In Delhi, Bishan Bedi, a former captain of India, passed away at the age of 77.
Bedi had suffered from illness for the previous two years and had had several surgeries, most recently one on his knee approximately a month ago. His wife Anju, their son Angad and daughter Neha, as well as his son Gavasinder and daughter Gillinder from a previous marriage to Glenith Miles, survive him.
From 1967 until 1979, Bedi, one of the best left-arm spinners in history, played for India in 67 Test matches and ten One-Day Internationals. When he retired, he had taken 266 Test wickets for India at an average of 28.71, making him the country’s top wicket taker. During the 1970s, Bedi, Bhagwath Chandrasekhar, an unconventional legspinner, and Erapalli Prasanna, an offspinner, along with Srinivas Venkataraghavan, formed the renowned spin quartet that controlled Indian cricket.
In addition to his achievements in Indian cricket, Bedi had a great career with Northamptonshire in the County Championship, where he claimed 434 first-class wickets at a 20.89 average.
Sunil Gavaskar, the former captain of India and Bedi’s teammate in 44 Test matches, tweeted, “Sad news indeed.” “He was the finest left-hand bowler that I saw.”
Bedi was a bowling connoisseur’s dream, known for the classical beauty of his movement and his ability to modify his velocity, trajectory, and release subtly while maintaining a perfect length for extended periods of time.
“His variation was subtle, like most great bowlers,” Mike Brearley, the captain of England, wrote. “Bedi was the only slow bowler of his era who made you commit to something later than he did. He could bowl consecutive balls that appeared to be similar with small, split-second changes to his wrist and hand angle, as if they were going to land on a length slightly outside off stump.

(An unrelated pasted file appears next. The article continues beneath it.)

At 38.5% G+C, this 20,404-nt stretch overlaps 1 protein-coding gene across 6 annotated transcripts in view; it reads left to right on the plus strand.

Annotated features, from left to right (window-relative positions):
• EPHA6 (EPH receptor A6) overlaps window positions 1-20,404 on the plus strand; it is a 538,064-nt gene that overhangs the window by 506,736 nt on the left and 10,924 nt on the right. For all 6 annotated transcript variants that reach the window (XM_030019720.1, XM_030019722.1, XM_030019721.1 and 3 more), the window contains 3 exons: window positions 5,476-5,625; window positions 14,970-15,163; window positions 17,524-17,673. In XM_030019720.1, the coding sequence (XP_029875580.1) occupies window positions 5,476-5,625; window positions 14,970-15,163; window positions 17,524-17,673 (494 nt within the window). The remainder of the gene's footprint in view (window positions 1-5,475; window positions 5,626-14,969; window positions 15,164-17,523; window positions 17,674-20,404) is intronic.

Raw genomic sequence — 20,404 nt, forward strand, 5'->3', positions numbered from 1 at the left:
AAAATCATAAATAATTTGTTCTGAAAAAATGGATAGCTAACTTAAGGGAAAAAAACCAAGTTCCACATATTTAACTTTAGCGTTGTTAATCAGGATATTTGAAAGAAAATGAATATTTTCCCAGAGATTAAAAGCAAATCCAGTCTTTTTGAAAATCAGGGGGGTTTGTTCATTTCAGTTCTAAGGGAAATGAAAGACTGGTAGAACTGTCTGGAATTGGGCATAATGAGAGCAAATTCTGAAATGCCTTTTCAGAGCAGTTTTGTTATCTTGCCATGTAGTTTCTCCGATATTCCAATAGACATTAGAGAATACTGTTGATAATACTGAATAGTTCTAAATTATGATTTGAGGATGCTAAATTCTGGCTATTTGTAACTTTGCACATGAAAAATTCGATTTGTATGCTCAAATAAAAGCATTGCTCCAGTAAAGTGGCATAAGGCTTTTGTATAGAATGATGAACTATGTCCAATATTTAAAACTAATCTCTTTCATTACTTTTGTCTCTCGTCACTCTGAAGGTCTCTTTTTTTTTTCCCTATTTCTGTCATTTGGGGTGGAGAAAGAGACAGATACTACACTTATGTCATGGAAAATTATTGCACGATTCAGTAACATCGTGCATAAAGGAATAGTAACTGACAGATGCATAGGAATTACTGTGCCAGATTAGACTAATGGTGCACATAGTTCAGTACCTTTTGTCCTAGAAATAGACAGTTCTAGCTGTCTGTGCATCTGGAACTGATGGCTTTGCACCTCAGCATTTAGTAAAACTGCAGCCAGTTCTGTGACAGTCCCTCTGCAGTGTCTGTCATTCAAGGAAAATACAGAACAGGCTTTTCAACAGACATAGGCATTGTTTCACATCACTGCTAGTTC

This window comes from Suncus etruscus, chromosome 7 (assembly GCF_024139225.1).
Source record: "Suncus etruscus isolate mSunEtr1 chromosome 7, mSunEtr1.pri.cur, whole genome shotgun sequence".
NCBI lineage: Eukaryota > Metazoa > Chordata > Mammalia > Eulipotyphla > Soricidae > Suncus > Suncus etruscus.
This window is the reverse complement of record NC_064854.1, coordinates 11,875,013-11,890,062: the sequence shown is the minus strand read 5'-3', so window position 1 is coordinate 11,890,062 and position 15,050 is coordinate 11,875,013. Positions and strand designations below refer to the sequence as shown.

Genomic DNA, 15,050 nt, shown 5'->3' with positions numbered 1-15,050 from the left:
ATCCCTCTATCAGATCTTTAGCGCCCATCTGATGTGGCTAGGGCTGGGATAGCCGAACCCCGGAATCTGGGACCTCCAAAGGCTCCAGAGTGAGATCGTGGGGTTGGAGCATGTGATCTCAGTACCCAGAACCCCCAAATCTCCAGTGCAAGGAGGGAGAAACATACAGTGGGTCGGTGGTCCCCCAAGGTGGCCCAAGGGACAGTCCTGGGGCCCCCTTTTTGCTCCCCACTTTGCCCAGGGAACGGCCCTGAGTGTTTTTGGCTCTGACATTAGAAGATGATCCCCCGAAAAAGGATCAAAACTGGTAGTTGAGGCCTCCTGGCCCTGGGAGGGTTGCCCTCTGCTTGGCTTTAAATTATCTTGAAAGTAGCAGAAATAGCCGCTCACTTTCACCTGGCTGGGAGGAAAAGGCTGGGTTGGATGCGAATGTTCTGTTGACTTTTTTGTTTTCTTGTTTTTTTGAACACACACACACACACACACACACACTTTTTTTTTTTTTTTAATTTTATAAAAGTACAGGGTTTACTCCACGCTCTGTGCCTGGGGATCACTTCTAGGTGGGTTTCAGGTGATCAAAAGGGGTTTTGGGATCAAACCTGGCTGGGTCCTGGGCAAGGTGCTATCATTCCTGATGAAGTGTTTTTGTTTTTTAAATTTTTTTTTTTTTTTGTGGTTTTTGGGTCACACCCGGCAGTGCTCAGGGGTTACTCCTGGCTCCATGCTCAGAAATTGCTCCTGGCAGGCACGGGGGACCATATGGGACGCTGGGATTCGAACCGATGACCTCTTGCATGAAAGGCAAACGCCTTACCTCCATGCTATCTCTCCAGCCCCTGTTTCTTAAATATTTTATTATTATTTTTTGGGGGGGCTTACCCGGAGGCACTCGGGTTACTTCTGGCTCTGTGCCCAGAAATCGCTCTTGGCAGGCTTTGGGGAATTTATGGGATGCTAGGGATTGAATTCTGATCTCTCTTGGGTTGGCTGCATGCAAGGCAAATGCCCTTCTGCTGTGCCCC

However, he would cock his wrist more and deliver the ball somewhat higher with the first, which caused it to spin violently, stay wider of off, and come in shorter than you had expected. The next ball would pitch higher and come in toward the center and leg stumps, ever so slightly undercut and a tad quicker. You were probably going to play the first ball within the line and away from your body, and the second outside the line and around your front leg, where there was a chance the ball would come into contact with the pad on the inside.
“The batsman may have made a mistake in judgment that was as much as a yard long and a foot wide. And because his motion and rhythm were firm and balanced, he could adjust his delivery to what he felt the batsman was trying to do.”
Bedi’s numbers demonstrated his control. Only three bowlers have greater economy rates than his 2.14 out of the 82 who have taken at least 200 wickets in Test cricket: Lance Gibbs, Richie Benaud, and Derek Underwood.
The captivating Bedi garnered admiration from athletes worldwide throughout his tenure as captain. In 22 Test matches, he guided India to six victories, three of them away from home. One of these was the famous pursuit that took place in 1976 at Port-of-Spain, Trinidad, where Bedi’s India managed to catch a target of 403, setting a record that lasted until 2003.
Domestically, Bedi guided Delhi to four Ranji Trophy finals, two of which they won in back-to-back seasons: in 1978–79, they defeated Gundappa Viswanath’s Karnataka, and the following year, they triumphed against Sunil Gavaskar’s Bombay.